Page 29 | Volume 1 | The Leadership Journal of Dallas Baptist University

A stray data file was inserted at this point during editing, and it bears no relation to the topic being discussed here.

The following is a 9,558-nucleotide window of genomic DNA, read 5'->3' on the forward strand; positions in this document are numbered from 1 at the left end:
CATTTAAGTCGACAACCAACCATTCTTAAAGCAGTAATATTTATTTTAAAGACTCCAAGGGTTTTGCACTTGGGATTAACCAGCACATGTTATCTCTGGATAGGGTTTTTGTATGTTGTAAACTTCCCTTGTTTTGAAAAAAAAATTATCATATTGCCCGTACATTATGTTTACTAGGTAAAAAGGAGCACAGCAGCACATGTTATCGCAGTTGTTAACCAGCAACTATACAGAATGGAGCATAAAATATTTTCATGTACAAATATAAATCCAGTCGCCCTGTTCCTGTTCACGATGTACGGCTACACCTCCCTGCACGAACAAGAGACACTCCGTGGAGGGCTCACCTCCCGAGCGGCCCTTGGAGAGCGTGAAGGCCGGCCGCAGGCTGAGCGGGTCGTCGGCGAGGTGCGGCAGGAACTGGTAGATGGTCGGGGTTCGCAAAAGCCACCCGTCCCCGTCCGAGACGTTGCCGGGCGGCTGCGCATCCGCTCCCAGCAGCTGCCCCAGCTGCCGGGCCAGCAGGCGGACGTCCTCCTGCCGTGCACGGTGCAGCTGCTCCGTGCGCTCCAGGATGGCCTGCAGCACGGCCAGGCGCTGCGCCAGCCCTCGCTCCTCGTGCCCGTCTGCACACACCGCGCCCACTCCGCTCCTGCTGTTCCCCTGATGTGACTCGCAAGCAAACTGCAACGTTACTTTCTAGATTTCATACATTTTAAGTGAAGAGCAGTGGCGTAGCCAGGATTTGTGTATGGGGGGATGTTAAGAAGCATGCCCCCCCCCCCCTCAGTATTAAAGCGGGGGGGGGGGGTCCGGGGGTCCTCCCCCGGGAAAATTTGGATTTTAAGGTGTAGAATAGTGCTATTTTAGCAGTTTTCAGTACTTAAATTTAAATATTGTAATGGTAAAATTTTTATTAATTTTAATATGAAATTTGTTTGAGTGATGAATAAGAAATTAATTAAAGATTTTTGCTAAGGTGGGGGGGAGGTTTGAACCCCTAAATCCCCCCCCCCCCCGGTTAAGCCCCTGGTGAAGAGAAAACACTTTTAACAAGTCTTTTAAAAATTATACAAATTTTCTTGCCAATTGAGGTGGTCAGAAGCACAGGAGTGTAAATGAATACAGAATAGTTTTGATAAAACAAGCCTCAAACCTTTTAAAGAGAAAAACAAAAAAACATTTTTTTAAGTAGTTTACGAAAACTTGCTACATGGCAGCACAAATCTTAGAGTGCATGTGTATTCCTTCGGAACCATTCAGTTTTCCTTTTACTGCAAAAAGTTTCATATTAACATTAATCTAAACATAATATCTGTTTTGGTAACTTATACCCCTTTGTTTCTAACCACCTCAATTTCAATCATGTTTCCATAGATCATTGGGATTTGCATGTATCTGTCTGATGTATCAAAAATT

29 ministry to one emphasizing external or missional values. Women’s ministry is becoming less about ministry to women in the churches and is starting to empower those same women to minister to the unchurched.5 Young women want to be invested in activities where they donate time and resources, and churches are beginning to acknowledge the changing culture and respond accordingly.6 Historically, women’s ministries were sporadic and restricted until the mid-twentieth century when both economic and technological advances allowed women more freedom to pursue personal interests.7 Early publications on women’s ministry became popular by providing women’s ministry leaders with resources for developing programs and guidance for serving within the local church.8 Most publications centered on showing how to develop a mission statement, enlist women to serve, and create events. Resources often included forms and signup sheets, example flyers, and brochures. The substance of teaching Scripture and transforming lives was frequently dismissed or left to the men of the church to address through Sunday sermons. Women’s ministry was largely viewed as an organization focused internally for the edification of women that attended the church.9 Younger generations have challenged the older supposition that women should not be equipped for significant service.10 They have voiced an opinion that the women of their generations should be involved in ministry and missions outside the church, tackle difficult theological issues, and focus less on events and more on life transformation. Millennial women desire ministry relationships with other women, through small groups, that are available to meet their varied schedules.11 Several women’s ministry leaders have suggested the need to investigate how women minister to women.12 Unfortunately, most of the information available is anecdotal coming in the form of blogs and magazine articles. Information on women’s ministry leadership is just as limited. Most of the research on women’s ministry leadership relates to mentoring and does not address other attributes of leading required for today’s ministries.13 THE FUTURE OF WOMEN’S MINISTRY IN THE 21ST CENTURY